Cloud Longwave Scattering Effect and Its Impact on Climate Simulation
AbstractThe cloud longwave (LW) scattering effect has been ignored in most current climate models. To investigate its climate impact, we apply an eight-stream DIScrete Ordinates Radiative Transfer (DISORT) scheme to include the cloud LW scattering in the General circulation model version of the LongWave Rapid Radiative Transfer Model (RRTMG_LW) and the Community Atmospheric Model Version 5 (CAM5). Results from the standalone RRTMG_LW and from diagnostic runs of CAM5 (no climate feedback) show that the cloud LW scattering reduces the upward flux at the top of the atmosphere and leads to an extra warming effect in the atmosphere. In the interactive runs with climate feedback included in CAM5, the cloud LW scattering effect is amplified by the water vapor-temperature feedback in a warmer atmosphere and has substantial influences on cloud fraction and specific humidity. The thermodynamic feedbacks are more significant in the northern hemisphere and the resulting meridional temperature gradient is different between the two hemispheres, which strengthens the southern branch of Hadley circulation, and modulates the westerly jet near 50° S and the upper part of Walker circulation. Our study concludes that the cloud LW scattering effect could have complex impacts on the global energy budget and shall be properly treated in future climate models. View Full-Text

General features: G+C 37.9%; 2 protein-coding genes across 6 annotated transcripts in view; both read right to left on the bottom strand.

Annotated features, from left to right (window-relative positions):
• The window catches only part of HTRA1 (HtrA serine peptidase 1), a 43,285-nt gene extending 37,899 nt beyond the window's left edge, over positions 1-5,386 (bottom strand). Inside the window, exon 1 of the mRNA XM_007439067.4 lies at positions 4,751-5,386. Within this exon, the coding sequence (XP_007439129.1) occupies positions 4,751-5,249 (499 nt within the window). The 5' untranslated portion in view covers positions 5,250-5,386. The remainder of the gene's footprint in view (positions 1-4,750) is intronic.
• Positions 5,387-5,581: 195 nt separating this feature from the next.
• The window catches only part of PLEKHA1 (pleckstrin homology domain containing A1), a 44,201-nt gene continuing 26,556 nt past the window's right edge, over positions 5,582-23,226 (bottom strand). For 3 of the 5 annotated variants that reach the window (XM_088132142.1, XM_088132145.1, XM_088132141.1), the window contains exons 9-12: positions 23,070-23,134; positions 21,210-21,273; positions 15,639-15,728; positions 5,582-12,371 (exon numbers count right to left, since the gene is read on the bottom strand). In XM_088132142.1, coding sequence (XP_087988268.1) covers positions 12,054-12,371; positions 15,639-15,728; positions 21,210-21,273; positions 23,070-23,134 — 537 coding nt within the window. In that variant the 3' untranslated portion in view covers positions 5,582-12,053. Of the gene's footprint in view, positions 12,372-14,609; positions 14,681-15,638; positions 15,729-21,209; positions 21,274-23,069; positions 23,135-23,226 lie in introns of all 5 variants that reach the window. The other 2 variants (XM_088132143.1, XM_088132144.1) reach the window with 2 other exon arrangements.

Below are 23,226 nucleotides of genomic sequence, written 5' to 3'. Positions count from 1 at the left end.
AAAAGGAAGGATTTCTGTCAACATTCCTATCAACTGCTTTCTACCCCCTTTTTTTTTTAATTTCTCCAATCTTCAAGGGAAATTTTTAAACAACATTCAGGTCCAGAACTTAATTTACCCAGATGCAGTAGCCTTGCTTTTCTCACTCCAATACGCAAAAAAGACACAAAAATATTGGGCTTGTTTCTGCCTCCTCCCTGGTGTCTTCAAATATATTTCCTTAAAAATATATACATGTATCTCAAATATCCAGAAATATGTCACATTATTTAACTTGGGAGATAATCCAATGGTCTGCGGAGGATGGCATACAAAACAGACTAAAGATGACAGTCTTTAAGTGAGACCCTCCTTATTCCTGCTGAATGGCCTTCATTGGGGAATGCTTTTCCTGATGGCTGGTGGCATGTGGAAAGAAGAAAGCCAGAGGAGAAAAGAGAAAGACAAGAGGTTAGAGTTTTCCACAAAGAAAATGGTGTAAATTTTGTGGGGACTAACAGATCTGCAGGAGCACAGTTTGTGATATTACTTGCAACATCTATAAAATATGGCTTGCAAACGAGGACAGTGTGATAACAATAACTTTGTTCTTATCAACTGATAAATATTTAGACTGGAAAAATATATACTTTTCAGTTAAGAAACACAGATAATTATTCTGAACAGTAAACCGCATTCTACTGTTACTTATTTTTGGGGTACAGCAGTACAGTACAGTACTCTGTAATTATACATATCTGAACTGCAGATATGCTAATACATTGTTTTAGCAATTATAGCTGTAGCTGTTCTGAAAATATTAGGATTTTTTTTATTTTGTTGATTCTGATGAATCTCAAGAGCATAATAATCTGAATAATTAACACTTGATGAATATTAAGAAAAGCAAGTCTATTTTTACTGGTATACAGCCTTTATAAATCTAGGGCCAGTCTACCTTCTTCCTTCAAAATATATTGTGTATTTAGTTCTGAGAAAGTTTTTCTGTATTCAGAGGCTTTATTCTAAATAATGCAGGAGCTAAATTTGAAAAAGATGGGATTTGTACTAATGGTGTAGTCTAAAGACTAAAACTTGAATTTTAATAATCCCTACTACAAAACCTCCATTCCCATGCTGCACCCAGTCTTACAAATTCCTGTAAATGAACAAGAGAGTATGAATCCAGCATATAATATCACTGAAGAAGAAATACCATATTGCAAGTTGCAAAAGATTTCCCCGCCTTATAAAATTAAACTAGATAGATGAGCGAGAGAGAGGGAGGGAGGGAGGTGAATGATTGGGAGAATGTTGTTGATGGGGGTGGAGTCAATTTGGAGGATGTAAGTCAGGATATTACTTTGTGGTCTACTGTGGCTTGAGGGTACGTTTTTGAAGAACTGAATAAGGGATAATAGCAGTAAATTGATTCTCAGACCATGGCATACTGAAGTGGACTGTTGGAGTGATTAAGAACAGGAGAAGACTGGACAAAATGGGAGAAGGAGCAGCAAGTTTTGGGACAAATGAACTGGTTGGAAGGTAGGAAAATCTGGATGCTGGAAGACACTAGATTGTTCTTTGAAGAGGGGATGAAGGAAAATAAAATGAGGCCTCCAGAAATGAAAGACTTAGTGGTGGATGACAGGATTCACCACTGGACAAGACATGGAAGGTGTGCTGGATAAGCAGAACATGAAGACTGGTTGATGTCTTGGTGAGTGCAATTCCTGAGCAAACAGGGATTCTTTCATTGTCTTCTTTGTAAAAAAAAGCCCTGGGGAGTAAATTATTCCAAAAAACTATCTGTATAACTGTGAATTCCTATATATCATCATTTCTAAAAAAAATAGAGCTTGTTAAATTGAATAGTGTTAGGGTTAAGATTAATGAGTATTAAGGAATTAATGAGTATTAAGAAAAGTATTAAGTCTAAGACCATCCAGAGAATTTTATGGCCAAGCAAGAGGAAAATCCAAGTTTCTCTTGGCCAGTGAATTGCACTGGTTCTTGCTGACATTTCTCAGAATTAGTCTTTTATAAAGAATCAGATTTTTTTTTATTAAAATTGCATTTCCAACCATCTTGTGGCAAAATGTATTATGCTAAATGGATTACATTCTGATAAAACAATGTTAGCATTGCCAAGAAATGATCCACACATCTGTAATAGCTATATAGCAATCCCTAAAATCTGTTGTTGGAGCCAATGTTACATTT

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Zhao, W.; Peng, Y.; Wang, B.; Li, J. Cloud Longwave Scattering Effect and Its Impact on Climate Simulation. Atmosphere 2018, 9, 153.
Zhao W, Peng Y, Wang B, Li J. Cloud Longwave Scattering Effect and Its Impact on Climate Simulation. Atmosphere. 2018; 9(4):153.Chicago/Turabian Style
Zhao, Wenjie; Peng, Yiran; Wang, Bin; Li, Jiangnan. 2018. "Cloud Longwave Scattering Effect and Its Impact on Climate Simulation." Atmosphere 9, no. 4: 153.
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